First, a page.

City Council passes pilot program for backyard hens

Some neighborhoods opt out of ordinance

By Lara Patangan
Resident Community News

The issue of backyard hens has finally been sent home to roost, as Jacksonville City Council narrowly passed an ordinance last month that will allow a two-year pilot program for 300 homeowners to own up to five hens.

Ordinance 2013-415 passed, but not without last-minute opt-outs by select neighborhoods who asked to be excluded from the legislation.
District 4 Councilman Don Redman, who represents the St. Nicholas neighborhood and was one of the bill’s co-sponsors, said he was happy that the ordinance was approved despite the restrictions.

“It’s more restrictive than what I would have liked and a little more complicated than necessary,” Redman said. “The most disappointing thing I saw was the addition of the opt-out.”
Before going in for the Council vote, there were only four neighborhoods, located in Arlington, that were on the opt-out list and ineligible to participate in the pilot program. As the ordinance was debated prior to the vote, another 15 additional areas were added to the list. Neighborhoods bound by homeowners associations and deed restrictions will not be affected by the legislation.

Neighborhoods included in the opt-out in The Resident’s readership area are Point La Vista off of Old San Jose and Grosvenor Square off of San Jose Boulevard, along with North Riverside, which is described as the areas bordered by Beaver Street to the North, Stockton Street to the East, Interstate 10 to the South and McDuff Avenue to the West.
Redman attributes the bill passing by such a narrow margin of nine to seven votes to the last-minute addition of the opt-outs.

“Up until the vote, [At-Large Councilman] Robin Lumb was the only one against us,” Redman explained.  “I think some of the councilmembers were turned off with the restrictions and didn’t want anything to do with it.”

Lauren Trad, a San Jose resident and founder of Hens in Jax, a grassroots organization lobbying for the right to own backyard hens, said that overall she is happy with the
ordinance.

“I wanted the legislation to be citywide,” Trad explained when talking about the addition of the opt-outs. “But from the beginning I said we had to take baby steps and this is just a part of that.”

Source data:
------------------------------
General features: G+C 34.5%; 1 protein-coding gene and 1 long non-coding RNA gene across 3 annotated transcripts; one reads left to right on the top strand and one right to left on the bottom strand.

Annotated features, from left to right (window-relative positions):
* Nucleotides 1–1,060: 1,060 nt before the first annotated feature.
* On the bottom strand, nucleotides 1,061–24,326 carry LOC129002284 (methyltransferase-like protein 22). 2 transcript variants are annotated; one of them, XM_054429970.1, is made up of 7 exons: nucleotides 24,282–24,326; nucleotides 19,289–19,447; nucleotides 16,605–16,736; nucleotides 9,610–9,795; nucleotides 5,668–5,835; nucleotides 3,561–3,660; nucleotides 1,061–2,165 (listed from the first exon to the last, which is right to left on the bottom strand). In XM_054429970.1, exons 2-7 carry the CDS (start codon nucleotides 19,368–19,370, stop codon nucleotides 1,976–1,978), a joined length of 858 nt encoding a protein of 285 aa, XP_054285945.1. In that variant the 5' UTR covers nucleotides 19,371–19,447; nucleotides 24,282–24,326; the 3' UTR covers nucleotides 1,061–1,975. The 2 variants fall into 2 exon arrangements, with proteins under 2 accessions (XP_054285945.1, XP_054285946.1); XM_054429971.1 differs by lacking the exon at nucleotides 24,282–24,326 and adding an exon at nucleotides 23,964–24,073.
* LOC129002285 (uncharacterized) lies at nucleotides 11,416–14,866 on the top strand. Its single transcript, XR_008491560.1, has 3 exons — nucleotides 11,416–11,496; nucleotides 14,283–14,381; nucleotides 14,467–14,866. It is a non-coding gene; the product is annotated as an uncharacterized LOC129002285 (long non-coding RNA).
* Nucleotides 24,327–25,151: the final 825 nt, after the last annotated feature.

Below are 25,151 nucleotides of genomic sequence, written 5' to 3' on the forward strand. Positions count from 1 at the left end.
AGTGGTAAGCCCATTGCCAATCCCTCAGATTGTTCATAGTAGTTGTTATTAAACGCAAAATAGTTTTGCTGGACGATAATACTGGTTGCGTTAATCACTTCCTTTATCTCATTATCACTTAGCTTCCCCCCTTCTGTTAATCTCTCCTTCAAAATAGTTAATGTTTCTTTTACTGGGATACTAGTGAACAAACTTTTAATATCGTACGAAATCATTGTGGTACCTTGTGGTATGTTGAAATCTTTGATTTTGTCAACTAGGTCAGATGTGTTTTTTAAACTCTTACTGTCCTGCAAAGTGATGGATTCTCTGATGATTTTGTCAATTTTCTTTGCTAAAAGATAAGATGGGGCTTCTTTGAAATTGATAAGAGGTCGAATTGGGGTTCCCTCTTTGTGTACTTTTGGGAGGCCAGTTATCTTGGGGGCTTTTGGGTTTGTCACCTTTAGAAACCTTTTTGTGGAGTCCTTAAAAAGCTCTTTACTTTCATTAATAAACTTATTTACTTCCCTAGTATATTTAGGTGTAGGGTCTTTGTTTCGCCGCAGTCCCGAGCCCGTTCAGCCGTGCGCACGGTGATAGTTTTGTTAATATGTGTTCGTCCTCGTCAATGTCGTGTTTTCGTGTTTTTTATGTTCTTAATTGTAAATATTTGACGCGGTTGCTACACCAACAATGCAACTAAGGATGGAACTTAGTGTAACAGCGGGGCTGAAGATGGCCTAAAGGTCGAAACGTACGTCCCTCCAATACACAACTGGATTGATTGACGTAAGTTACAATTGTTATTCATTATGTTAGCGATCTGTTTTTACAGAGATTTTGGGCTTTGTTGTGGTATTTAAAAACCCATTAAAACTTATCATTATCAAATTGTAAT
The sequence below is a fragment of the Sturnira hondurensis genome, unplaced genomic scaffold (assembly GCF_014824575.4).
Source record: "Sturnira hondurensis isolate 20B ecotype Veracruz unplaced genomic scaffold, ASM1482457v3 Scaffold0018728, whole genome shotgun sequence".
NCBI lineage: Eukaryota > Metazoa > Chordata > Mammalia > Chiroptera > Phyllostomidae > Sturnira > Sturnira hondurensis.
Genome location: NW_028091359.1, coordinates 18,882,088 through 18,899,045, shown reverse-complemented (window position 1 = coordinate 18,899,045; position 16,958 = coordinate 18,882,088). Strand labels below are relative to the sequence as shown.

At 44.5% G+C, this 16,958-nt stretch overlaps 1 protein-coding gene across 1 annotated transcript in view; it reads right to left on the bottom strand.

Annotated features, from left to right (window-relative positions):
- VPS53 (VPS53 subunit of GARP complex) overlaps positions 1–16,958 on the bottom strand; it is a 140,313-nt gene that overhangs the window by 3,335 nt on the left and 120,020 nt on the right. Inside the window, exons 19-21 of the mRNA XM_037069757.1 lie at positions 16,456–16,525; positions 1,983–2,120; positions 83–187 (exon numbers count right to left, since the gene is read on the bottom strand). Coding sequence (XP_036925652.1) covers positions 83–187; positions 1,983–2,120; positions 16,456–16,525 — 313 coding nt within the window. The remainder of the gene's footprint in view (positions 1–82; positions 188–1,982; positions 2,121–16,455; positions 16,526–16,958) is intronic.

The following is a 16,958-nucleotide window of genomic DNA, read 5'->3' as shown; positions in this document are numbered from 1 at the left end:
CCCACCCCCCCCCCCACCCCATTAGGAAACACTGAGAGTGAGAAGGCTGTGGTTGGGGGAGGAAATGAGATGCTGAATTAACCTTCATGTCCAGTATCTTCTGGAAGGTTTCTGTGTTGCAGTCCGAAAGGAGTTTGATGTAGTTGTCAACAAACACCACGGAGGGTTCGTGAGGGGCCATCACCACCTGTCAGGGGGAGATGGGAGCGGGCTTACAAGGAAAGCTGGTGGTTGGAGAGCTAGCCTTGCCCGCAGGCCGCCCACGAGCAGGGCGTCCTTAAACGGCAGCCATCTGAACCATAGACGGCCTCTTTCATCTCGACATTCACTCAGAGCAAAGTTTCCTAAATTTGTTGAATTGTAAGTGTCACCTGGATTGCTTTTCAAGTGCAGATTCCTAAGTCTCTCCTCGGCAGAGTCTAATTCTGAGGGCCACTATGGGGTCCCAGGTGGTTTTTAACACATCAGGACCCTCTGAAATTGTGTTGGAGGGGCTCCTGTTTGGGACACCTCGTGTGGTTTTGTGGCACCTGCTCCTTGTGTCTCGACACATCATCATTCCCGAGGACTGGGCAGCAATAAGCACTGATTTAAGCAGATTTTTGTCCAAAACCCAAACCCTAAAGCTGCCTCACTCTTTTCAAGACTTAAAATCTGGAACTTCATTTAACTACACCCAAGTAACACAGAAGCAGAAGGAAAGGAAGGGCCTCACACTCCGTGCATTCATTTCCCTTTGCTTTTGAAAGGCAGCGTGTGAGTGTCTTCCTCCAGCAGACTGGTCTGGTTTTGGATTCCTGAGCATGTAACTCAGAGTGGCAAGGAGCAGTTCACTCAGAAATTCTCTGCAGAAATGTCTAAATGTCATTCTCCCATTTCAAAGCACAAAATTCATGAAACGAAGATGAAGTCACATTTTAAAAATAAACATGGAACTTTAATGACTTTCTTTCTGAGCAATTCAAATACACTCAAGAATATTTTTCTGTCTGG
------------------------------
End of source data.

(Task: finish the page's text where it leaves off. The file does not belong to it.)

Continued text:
Trad questions whether some councilmembers elected neighborhoods for opt-outs “following the loudest voice and not the majority.”
Genora Crain-Orth, a Riverside resident who was active in getting the ordinance passed, agrees that while she is happy with the outcome she is disappointed in the addition of opt-outs as well as the limited number of permits that can be issued.

“While we got the vote in support of hen ownership, there are so many ‘ifs, ands and buts’ about it, that it took some of that victory away,” Crain-Orth explained. “But for someone who’s never been involved in politics to navigate the process, to figure it all out and educate people – from that perspective, it’s a huge victory.”
Redman credits the passing of the pilot program to Trad and Crain-Orth.

“It’s been interesting. We had some hardworking ladies, who were very well-organized and talked to every singe council person,” Redman said. “Nobody gets everything they want, but everybody gets something they want.”

Trad acknowledged that the process was often frustrating. “There were some council members who never returned calls, some of them we called six times. That’s what really upset me was how they distance themselves from the citizens. They are so personally biased. But then there were some councilmembers who were spectacular. I just tried not to get discouraged and do my due diligence.”

Ultimately, Redman thinks that most of the people who want hens have them anyway.

“I can guarantee that you already have 300 families owning hens,” Trad said.  “Now there is the issue of how they are going to get the limited-number of permits.”
The Planning and Development Department has 60 days to create the application for the permit, establish administrative procedures for issuing the permits and collecting the one-time $25 registration fee.

As part of the process, potential hen owners will have to take a chicken-keeping seminar from the Duval County Agricultural Extension Office. If they have taken one in the past, as Trad has, they have to be able to document their attendance, which might be impossible since there is no known recordkeeping of attendees.

In 18 months, the Municipal Code Compliance Division will evaluate the program, along with input from Animal Care and Protective Services and the Planning and Development Department as to the program’s success.

Trad said she is going to do everything she can to get one of those 300 permits to have the chance to own backyard hens once again.
“After that, I am going to lay low. The whole goal of Hens in Jax was to legalize hens. So the next time you see me on the hen-front will be in a year and a half when the report on the pilot program comes out,” Trad said. “Then, we will push for it to go community wide. At the end of that, yeah, I’m done.”

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